FBI seize 150 domains selling counterfeit goods

Crack down on cyber crooks who are exploiting the Xmas shopping season
Kerry Butters

November 29, 2011
internet

Federal agencies in the US yesterday announced seizure orders against 150 domain names “engaged in the illegal sale and distribution of counterfeit goods and copyrighted works” as part of an “Operation in Our Sites” manoeuvre.

“Through this operation we are aggressively targeting those who are selling counterfeit goods for their own personal gain while costing our economy much-needed revenue and jobs,” said Attorney General Eric Holder.

“Intellectual property crimes harm businesses and consumers alike, threatening economic opportunity and financial stability, and today we have sent a clear message that the Department will remain ever vigilant in protecting the public’s economic welfare and public safety through robust intellectual property enforcement.”

The domains are now in “the custody of the federal government” and visitors to the affected sites will be faced with a banner advising them of the seizure and reminding them that wilful copyright infringement is a federal crime.

During the operation, law enforcement agents made purchases from the sites across a variety of trademarked goods including DVD sets, sunglasses, sportswear, footwear and handbags.

The purchases were then passed to manufacturers to determine whether the goods were fake and the sites shut down if it was found to be selling counterfeit products.

Most of the sites were suppliers operating outside of the US and shipping goods into the country.

“For most, the holidays represent a season of good will and giving, but for these criminals, it’s the season to lure in unsuspecting holiday shoppers,” said ICE Director John Morton.

“More and more Americans are doing their holiday shopping online, and they may not realize that purchasing counterfeit goods results in American jobs lost, American business profits stolen and American consumers receiving substandard products. And the ramifications can be even greater because the illicit profits made from these types of illegal ventures often fuel other kinds of organized crime.”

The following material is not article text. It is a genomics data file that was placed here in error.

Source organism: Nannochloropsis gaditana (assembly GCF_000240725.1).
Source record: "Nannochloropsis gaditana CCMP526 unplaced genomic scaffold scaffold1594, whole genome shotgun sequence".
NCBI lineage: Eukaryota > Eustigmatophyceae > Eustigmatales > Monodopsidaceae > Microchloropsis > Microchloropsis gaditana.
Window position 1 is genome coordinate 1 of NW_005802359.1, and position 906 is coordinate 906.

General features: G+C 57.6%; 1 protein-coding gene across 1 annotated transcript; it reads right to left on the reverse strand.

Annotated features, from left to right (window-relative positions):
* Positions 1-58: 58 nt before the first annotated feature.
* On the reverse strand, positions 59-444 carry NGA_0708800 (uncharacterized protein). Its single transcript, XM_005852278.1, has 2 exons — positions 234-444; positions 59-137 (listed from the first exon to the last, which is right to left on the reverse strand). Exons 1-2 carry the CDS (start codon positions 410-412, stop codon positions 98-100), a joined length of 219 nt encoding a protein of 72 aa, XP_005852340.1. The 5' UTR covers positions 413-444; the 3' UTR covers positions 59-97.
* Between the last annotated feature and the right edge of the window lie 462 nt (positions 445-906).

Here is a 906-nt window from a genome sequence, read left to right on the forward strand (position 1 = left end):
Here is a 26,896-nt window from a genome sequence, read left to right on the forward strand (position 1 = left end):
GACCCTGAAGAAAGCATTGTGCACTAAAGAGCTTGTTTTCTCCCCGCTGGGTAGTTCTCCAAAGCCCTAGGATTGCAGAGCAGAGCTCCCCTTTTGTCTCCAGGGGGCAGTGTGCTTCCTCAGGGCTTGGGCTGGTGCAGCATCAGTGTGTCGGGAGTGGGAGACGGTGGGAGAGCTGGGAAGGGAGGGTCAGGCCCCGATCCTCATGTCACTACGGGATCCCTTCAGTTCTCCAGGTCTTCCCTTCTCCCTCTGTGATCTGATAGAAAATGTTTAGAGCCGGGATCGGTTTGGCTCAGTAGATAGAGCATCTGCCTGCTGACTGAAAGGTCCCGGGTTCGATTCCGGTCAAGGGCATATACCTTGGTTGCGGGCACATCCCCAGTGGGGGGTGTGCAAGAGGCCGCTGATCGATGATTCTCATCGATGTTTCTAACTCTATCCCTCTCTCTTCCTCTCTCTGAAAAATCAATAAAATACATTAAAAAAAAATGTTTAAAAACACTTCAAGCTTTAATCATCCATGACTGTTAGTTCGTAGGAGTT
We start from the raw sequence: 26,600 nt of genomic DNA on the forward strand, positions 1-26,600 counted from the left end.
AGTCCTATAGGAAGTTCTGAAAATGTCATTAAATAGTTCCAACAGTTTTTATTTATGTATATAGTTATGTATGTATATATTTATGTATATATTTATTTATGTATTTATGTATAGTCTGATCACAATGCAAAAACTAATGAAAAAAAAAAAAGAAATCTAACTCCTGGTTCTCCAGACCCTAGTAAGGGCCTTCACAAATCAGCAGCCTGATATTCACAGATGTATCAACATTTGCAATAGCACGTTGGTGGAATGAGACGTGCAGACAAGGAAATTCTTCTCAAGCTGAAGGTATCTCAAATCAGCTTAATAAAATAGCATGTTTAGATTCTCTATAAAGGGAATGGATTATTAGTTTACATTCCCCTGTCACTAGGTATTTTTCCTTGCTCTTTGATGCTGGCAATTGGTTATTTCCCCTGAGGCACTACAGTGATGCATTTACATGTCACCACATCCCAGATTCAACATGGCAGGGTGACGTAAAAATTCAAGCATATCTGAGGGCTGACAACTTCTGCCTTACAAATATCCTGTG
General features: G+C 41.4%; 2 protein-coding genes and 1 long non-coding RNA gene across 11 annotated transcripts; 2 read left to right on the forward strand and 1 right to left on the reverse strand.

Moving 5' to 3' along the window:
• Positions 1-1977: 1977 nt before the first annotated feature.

The operation is to be a sustained initiative which is intended to protect shoppers from buying goods which they believe to be the real thing.

This is the second year that an operation has been timed to coincide with Cyber Monday, as last year 82 websites were seized.

Since its inception, Operation in Our Sites has taken down 350 domains, and more than 77 million surfers have viewed the seizure banner.

116 of the domains have been forfeited to the US government, which allows interested parties the chance to file a petition with a federal court to contest the seizure.

Should no protests be filed, the domain then becomes the property of the US government.

“The sale of counterfeit goods cheats consumers and robs legitimate businesses – both large and small – of the fruits of their hard-earned work,” said Assistant Attorney General Lanny A. Breuer of the Justice Department’s Criminal Division.

“We will not tolerate those who seek to profit by abusing the Internet and stealing intellectual property at the expense of authors, artists and inventors. The Department of Justice will continue to work aggressively to combat intellectual property crime.”






 

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